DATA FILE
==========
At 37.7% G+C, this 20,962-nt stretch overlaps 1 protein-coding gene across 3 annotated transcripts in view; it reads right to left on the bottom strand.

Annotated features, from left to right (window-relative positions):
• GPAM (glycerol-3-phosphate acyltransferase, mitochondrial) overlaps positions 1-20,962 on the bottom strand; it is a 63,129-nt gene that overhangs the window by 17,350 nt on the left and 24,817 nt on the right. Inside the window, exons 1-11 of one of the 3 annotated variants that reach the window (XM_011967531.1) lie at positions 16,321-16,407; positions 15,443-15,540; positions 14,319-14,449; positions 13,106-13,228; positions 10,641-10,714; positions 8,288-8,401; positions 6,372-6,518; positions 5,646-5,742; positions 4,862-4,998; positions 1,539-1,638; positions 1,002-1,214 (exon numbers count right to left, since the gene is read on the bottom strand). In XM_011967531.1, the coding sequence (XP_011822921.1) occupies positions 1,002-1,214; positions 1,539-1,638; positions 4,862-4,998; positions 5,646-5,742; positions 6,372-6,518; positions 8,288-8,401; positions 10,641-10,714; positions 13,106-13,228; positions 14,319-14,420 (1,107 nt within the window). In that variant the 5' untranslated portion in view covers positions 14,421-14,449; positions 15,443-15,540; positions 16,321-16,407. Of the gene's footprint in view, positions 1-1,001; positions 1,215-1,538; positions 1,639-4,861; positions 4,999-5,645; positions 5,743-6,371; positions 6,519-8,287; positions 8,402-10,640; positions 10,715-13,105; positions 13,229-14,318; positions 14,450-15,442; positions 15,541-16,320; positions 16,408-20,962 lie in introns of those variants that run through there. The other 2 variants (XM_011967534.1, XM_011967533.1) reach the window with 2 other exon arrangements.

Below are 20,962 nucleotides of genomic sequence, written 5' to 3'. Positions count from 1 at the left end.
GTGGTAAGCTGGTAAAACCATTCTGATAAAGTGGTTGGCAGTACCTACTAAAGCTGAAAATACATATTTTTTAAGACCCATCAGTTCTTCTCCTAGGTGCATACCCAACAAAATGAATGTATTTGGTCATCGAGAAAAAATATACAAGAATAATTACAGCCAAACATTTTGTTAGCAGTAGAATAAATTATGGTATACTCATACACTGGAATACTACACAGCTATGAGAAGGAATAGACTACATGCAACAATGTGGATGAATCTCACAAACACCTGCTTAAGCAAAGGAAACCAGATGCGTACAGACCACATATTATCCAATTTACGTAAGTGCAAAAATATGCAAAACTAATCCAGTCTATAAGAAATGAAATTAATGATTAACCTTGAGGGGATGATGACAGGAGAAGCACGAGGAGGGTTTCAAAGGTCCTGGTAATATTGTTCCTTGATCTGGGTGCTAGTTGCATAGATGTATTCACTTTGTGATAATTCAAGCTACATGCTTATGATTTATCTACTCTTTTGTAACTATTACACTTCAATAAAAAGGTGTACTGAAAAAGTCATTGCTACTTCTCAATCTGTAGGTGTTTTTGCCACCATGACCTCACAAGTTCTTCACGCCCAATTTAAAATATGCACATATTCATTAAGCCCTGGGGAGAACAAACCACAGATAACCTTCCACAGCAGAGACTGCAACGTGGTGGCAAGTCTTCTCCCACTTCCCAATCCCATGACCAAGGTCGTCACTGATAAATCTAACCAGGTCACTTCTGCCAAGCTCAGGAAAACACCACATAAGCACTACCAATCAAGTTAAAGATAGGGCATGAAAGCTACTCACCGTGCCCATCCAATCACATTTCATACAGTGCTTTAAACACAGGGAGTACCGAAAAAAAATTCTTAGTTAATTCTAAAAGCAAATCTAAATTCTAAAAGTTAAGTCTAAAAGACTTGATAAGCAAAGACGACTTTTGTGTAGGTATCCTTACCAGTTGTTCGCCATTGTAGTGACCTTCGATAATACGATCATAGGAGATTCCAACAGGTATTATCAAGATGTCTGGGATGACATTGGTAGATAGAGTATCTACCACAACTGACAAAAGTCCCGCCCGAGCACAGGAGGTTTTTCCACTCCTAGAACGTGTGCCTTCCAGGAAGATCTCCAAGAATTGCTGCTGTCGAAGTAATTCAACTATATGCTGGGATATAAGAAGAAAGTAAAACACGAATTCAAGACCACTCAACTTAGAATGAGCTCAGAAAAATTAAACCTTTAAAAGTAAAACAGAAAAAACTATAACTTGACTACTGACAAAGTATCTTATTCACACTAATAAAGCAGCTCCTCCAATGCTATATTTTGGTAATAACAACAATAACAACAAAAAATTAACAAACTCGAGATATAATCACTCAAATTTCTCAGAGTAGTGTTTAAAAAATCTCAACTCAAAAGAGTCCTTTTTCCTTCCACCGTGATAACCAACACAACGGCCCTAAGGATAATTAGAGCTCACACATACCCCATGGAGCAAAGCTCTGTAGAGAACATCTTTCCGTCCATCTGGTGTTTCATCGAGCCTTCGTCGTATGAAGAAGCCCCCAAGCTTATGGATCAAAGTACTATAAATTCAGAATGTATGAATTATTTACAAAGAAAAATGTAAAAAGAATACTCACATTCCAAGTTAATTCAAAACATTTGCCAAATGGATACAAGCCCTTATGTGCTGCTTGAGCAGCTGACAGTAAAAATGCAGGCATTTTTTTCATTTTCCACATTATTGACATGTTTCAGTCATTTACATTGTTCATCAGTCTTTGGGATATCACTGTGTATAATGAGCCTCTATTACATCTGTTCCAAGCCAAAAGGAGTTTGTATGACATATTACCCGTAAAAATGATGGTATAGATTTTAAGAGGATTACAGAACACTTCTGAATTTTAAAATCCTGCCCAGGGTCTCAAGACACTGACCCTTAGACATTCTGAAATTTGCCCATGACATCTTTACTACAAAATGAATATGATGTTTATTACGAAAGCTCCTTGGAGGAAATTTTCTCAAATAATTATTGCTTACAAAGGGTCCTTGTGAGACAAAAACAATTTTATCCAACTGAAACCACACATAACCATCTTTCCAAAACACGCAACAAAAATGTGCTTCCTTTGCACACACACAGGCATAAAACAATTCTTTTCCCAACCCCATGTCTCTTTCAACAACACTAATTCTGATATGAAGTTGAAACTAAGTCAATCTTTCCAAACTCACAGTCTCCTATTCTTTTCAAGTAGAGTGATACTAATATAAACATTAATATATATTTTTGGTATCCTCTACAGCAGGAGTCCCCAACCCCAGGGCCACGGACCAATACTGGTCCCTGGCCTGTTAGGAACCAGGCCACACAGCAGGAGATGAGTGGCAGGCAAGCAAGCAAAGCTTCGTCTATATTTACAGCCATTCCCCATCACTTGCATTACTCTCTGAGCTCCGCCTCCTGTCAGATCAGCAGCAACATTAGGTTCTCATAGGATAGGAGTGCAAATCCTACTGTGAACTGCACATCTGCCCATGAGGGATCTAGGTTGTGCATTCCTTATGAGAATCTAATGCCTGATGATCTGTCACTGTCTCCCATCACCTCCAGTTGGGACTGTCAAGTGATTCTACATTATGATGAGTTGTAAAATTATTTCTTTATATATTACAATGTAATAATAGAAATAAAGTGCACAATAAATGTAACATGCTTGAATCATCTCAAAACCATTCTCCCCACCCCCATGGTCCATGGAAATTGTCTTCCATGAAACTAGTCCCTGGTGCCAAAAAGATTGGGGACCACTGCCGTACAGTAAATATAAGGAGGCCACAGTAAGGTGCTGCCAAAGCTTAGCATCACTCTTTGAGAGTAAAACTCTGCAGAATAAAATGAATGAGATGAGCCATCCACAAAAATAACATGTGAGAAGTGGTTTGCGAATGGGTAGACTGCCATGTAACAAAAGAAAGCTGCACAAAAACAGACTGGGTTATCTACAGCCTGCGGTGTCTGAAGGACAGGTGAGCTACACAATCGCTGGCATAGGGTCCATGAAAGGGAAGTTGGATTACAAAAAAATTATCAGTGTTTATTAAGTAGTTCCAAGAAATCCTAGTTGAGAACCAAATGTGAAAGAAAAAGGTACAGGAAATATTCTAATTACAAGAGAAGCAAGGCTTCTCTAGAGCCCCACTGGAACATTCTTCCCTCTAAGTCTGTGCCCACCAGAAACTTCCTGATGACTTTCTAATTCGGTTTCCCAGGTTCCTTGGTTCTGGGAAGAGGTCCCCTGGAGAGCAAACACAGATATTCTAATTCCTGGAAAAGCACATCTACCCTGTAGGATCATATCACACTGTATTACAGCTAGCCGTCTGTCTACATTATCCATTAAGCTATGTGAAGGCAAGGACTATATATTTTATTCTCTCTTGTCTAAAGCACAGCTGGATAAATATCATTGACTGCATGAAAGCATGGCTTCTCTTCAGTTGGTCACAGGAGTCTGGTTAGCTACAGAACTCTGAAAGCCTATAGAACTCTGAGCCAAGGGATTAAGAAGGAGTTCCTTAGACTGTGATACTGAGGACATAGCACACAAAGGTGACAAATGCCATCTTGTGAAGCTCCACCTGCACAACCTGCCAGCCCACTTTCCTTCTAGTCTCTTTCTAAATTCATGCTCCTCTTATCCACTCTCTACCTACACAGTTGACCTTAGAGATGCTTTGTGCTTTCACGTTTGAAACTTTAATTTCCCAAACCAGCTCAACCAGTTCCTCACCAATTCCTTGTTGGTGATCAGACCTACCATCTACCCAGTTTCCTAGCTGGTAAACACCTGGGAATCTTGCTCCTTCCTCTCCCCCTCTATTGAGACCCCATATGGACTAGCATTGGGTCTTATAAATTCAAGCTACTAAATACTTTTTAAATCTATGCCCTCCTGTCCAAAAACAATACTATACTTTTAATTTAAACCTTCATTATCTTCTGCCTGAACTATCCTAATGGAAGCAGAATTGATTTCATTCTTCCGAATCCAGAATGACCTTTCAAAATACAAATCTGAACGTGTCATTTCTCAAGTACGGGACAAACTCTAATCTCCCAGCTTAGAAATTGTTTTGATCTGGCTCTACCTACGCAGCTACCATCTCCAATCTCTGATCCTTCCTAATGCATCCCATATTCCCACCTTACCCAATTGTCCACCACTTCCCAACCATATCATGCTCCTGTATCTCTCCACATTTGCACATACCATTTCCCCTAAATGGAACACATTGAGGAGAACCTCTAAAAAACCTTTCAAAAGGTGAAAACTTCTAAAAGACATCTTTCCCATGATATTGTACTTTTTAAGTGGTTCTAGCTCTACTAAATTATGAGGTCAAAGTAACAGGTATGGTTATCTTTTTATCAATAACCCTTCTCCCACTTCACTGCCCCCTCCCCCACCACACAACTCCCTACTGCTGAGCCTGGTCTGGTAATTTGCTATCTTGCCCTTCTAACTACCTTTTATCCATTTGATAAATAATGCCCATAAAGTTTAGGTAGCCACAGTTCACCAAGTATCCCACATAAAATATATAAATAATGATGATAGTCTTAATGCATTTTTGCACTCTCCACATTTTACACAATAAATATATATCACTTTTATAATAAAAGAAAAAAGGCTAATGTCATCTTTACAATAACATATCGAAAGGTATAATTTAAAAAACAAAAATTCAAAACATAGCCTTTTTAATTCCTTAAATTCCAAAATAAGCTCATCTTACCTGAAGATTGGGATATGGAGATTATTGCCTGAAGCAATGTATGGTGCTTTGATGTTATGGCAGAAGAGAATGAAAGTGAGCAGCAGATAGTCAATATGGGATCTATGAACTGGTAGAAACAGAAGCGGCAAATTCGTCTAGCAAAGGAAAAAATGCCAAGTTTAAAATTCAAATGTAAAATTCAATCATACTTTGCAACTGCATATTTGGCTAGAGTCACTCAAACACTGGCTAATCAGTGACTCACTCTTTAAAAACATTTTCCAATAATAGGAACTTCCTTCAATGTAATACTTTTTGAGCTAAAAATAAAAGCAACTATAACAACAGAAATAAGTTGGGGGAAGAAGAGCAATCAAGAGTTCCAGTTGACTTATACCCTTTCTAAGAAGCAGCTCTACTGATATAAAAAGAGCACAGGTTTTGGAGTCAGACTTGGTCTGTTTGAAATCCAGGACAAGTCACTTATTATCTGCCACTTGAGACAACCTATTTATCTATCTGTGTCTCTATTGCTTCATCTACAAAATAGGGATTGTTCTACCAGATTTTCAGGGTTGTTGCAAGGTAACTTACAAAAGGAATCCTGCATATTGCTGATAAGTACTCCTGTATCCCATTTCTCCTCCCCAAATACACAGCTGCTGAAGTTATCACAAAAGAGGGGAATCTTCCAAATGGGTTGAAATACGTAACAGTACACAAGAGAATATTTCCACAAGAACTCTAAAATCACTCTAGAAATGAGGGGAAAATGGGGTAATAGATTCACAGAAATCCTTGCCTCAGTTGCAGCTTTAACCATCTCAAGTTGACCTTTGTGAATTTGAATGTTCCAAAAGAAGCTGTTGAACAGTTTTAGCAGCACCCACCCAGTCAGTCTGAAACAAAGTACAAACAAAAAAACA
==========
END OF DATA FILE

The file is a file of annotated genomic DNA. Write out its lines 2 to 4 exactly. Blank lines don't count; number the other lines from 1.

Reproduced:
Annotated features, from left to right (window-relative positions):
• GPAM (glycerol-3-phosphate acyltransferase, mitochondrial) overlaps positions 1-20,962 on the bottom strand; it is a 63,129-nt gene that overhangs the window by 17,350 nt on the left and 24,817 nt on the right. Inside the window, exons 1-11 of one of the 3 annotated variants that reach the window (XM_011967531.1) lie at positions 16,321-16,407; positions 15,443-15,540; positions 14,319-14,449; positions 13,106-13,228; positions 10,641-10,714; positions 8,288-8,401; positions 6,372-6,518; positions 5,646-5,742; positions 4,862-4,998; positions 1,539-1,638; positions 1,002-1,214 (exon numbers count right to left, since the gene is read on the bottom strand). In XM_011967531.1, the coding sequence (XP_011822921.1) occupies positions 1,002-1,214; positions 1,539-1,638; positions 4,862-4,998; positions 5,646-5,742; positions 6,372-6,518; positions 8,288-8,401; positions 10,641-10,714; positions 13,106-13,228; positions 14,319-14,420 (1,107 nt within the window). In that variant the 5' untranslated portion in view covers positions 14,421-14,449; positions 15,443-15,540; positions 16,321-16,407. Of the gene's footprint in view, positions 1-1,001; positions 1,215-1,538; positions 1,639-4,861; positions 4,999-5,645; positions 5,743-6,371; positions 6,519-8,287; positions 8,402-10,640; positions 10,715-13,105; positions 13,229-14,318; positions 14,450-15,442; positions 15,541-16,320; positions 16,408-20,962 lie in introns of those variants that run through there. The other 2 variants (XM_011967534.1, XM_011967533.1) reach the window with 2 other exon arrangements.

Below are 20,962 nucleotides of genomic sequence, written 5' to 3'. Positions count from 1 at the left end.